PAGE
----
The pituitary gland produces Human Growth Hormone, and HGH levels are highest in our younger years.

It is responsible for the growth of our bones, muscles, tissues and the breakdown of fat. But, similar to testosterone, growth hormone also slows down at approximately age 30 and continues its decline at around 10% a year.

Davidson recalls the decade of the 1980s when HGH was harvested from dead bodies.

This was extremely dangerous and led to many incidents of Creutzfeldt-Jakob disease, which is a rogue protein that eats up your brain.

But now, it is manufactured synthetically.

One user of HGH (a professional wrestler) spelled out the difference between HGH and steroids: “with steroids, you feel something.

An increase in sex drive, changes in your musculature. But with HGH it’s more about what you don’t feel. Aches and pains disappear.

Energy levels come up. It speeds healing time. I sleep so deeply. As my career progresses further into my forties…I need it, man.”

Davidson’s next stop is with Dr. Jeffery Life, a physician in Las Vegas. You may recognize him: his picture has appeared in many publications: a heavily-muscled man with an old man’s face.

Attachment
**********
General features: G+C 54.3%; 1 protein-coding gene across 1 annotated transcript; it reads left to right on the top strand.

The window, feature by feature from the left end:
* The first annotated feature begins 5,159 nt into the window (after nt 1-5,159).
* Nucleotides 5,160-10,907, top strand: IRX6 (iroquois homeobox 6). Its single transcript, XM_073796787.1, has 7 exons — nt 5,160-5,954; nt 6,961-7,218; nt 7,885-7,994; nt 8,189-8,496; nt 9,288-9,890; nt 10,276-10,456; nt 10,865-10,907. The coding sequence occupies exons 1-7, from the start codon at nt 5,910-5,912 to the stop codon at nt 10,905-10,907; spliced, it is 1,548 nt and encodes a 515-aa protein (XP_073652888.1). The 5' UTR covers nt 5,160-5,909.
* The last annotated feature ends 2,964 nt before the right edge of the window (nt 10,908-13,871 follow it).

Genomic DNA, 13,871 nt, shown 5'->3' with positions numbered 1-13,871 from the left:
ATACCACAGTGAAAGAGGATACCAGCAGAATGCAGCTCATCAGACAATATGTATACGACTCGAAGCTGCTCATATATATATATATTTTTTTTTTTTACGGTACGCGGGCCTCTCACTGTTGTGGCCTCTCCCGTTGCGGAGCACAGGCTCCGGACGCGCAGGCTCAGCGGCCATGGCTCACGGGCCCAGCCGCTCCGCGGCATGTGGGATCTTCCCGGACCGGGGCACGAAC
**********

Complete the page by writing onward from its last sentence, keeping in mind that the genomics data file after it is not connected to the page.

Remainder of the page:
As Davidson points out: “The image is somehow wrong. Like seeing an absurdly muscled child: Human beings on either end of the age spectrum only shouldn’t look that way.”

“Sure, some people think it’s fake,” says Dr. Life, who was seventy-two at the time of the picture.

“Until they meet me.” Dr. Life emphasizes that he uses controlled amounts, never prescribing anything near the levels that professional athletes inject. And this makes it perfectly legal.

However, Dr. Life is quite clear about growth hormone not being a quick fix. He had to make drastic changes to his diet and exercise routine to get the results he did. This meant hard-core weight-lifting, swallowing dozens of vitamins and other supplements daily, and cutting out trans fats from his diet.

Even with all this, Dr. Life is, according to Davidson, showing signs of the wear and tear that aging brings.

His skin has a few wrinkles, and his body has a few sags. However, he is still in remarkable condition and is a walking testimonial to the effectiveness of HGH replacement therapy.

Dr. Komer, the doctor at the Master’s Men’s Clinic, mentioned earlier, was a gynecologist before he got into andropause treatment.

“I’ve been working with female hormones for more than thirty years,” he says.

“Male hormones are similar. It’s nothing but a mental step sideways.”

Women were at the forefront of hormone replacement therapy. In the 1990s, postmenopausal women were given hormone replacement therapy to lessen the side effects they were dealing with.

However, it apparently increased the risk of breast cancer. This is where so much of the wariness and scrutiny about male hormone replacement came from.